“Cells have memories.”

I can’t remember where I read this, but I’ve come to believe strongly that it’s true. A student recovering from an accident in which she injured her left hand made a frustrated comment about “my pathetic finger,” and I instantly replied “Don’t talk about your finger that way.” She looked surprised. “Cells have memories,” I said. “If you think your finger is pathetic, it may turn out to be true. If you think anything at all about your finger, change it to ‘My finger is healing beautifully’ and leave it at that.”

Do our fingers really know what we think of them? I don’t know, but consider the fact that thousands of idioms in the English language involve body parts. “Getting something off your chest.” “A burden on your shoulders.” “You don’t have a leg to stand on.” “It fell on deaf ears.” “I can’t stomach it.” “That took guts.” They’re marvellously descriptive and memorable because one’s chest does feel lighter and more relaxed when one has let go of a troubling secret or resolved a quarrel with a friend. How many times have you had a digestive upset after receiving news you found hard to process–information you couldn’t stomach?

Sometimes my own body gives me signs that its wellbeing is partly dependent on my thoughts about it. In my mid-twenties, I had a dysfunctional professional relationship that caused me a great deal of stress and unhappiness, and when I thought of this colleague, I often used the words “a pain in my behind.” (I might not have used the word “behind”). During the worst period of my association with this person, I developed excruciating sacroiliac joint pain. I went to several doctors, physiotherapists, and Alexander Technique teachers, and took high doses of prescription anti-inflammatories for many months. Eventually, I ended the association. Now, here’s the remarkable part: the morning after this “breakup,” I woke up pain-free. I hardly need to tell you that I celebrated by dancing wildly around the room, a thing I hadn’t been able to do in all the months I’d been hobbling around. Then I went out to a social event in high heels. At which I danced more. My friends didn’t know what had come over me.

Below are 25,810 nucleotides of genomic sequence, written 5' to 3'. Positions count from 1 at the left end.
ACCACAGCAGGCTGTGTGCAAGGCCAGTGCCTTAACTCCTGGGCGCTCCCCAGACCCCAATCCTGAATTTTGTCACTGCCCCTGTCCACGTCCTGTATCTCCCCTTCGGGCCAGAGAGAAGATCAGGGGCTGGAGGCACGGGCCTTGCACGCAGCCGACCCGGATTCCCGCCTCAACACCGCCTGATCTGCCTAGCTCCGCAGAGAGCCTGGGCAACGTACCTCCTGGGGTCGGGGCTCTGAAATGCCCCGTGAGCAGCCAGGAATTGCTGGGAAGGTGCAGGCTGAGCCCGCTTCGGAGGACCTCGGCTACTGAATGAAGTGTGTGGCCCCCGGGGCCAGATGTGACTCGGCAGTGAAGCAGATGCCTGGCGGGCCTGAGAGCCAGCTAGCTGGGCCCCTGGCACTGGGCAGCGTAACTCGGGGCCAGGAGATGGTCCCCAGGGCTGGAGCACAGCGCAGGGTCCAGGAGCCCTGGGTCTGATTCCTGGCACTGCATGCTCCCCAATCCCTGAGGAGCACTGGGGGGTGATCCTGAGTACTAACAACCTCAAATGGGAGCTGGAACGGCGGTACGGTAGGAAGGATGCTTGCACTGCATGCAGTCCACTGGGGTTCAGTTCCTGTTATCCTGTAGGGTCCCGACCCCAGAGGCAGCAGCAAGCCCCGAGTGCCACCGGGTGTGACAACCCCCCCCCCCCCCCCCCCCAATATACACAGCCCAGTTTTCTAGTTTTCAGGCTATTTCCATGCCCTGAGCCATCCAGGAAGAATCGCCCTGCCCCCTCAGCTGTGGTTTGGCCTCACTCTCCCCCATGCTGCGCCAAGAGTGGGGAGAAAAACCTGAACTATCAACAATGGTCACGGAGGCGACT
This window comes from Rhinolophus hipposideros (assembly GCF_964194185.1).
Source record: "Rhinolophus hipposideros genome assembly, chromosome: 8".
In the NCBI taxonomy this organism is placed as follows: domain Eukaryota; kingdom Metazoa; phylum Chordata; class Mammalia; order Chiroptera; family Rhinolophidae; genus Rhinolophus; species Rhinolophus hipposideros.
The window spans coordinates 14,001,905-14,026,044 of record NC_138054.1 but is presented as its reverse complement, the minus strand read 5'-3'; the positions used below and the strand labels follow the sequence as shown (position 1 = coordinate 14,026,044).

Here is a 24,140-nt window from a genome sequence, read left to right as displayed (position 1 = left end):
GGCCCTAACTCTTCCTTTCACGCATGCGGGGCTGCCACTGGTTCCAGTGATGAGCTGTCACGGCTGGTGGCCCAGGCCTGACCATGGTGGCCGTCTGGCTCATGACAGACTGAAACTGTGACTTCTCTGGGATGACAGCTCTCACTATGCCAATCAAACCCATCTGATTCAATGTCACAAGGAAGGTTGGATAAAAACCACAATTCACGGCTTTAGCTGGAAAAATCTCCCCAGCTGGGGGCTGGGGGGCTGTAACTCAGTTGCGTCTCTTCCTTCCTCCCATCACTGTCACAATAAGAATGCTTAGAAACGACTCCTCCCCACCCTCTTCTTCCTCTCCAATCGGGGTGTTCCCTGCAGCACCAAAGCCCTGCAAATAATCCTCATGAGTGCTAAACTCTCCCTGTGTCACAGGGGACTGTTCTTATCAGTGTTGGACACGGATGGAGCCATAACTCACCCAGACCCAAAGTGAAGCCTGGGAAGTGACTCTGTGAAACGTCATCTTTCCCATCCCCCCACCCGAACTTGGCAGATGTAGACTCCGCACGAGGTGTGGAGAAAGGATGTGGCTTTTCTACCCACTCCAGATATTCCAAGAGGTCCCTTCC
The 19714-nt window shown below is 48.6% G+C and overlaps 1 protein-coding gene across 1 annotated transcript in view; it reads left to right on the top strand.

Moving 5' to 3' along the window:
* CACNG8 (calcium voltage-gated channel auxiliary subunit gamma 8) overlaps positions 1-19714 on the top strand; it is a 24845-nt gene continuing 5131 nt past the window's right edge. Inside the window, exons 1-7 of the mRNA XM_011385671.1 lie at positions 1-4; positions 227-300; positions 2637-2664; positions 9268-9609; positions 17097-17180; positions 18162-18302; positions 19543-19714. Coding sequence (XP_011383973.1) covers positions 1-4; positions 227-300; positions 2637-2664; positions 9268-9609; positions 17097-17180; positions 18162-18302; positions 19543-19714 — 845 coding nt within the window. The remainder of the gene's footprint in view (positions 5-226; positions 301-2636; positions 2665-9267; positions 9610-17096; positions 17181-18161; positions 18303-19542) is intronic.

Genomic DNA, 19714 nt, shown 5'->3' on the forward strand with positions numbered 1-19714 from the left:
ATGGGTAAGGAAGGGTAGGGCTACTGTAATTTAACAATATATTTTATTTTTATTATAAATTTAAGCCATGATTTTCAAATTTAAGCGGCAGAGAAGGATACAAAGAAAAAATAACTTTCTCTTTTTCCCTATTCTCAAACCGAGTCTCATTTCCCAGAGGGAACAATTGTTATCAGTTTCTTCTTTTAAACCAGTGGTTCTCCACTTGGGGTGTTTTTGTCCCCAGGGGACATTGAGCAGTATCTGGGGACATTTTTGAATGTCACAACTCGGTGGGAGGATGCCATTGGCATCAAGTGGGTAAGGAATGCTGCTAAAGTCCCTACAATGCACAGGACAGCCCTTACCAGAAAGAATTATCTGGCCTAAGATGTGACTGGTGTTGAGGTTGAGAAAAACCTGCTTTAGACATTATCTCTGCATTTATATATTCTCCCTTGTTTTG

At my Alexander Technique lesson that week, my wise and wonderful teacher suggested that the “pain in my behind” had been taken away both metaphorically and materially. This hadn’t occurred to me yet, and I laughed out loud at myself. How could I not have thought of this during all those months of pain and unhappiness? Since then, I’ve been very careful to avoid “corporeal” expressions of emotion. I can’t play the cello if I have a pain in my neck, so if someone annoys me, I think “That person is annoying,” take a few deep breaths, and see what I can do both to resolve the situation and to relax my body. If this all sounds a bit like a self-help book, I don’t entirely apologize, since I often give friends and students Louise L. Hay‘s books of affirmations. While I hasten to point out that I don’t believe, as Hay does, that we can heal medical conditions with affirmations, I do feel that we can do a tremendous amount of preventative self-care by watching how we talk to ourselves.


What has perfect pitch done for you recently?

I have perfect pitch, and I get asked about it a lot. Many of my students seem to think that it’s the reason I succeeded in the music profession, but it isn’t. I succeeded because I practised; because I had supportive parents and good teachers; because I studied arts entrepreneurship; because I set myself goals that other people considered unachievable; because, admittedly, I was lucky enough to be in the right place at the right time on a number of life-changing occasions. Perfect pitch had nothing to do with it.

Perfect pitch, to me, is more a party trick than something that genuinely helps me in any aspect of musicianship or performance. It doesn’t, contrary to popular perception, help you play in tune. It’s relative pitch, not perfect pitch, that helps you play in tune. Good relative pitch is found in all the best players, regardless of whether they have perfect pitch.

In spite of this, I’ve noticed a widespread fascination with perfect pitch everywhere I’ve been. Three students in my studio are currently trying to acquire perfect pitch, and they want to know how I got it. I didn’t always have perfect pitch, you see.

I tell them what happened: my mother sat me down at the piano and played randomly selected notes to me, and sooner or later I learned them all and could say what they were. I think I developed the ability to do this when I was about seven years old. My mother has perfect pitch, but my younger brother doesn’t. My father, who would occasionally poke his head around the door to make sure no one was injured, has excellent relative pitch, and, I think, would probably develop perfect pitch if he wanted and tried to.

I can’t explain this ability I have in a way that satisfies the curiosity of the people who study it. How do I do it? Well, here’s the best explanation I can come up with. I’ve been playing the piano since I was three and the cello since I was nine, and I’ve gone to concerts and listened to recordings all my life, so I’ve listened to a lot of notes. Somehow the notes stuck in my head and I can tell you their pitch. I can also adjust my pitch perception when I’m playing early music at A=415, because I can adapt it to the resonances of the instruments. (It wasn’t always this way. When I first had to tune my cello to a harpsichord at old pitch, I panicked. I couldn’t compute the notes on the page with the notes that came out of the cello, and the whole thing felt very strange and frustrating. Then I figured out how to listen harder to the sympathetic resonances the cello’s open strings when I played certain stopped pitches, and that helped me figure it out.)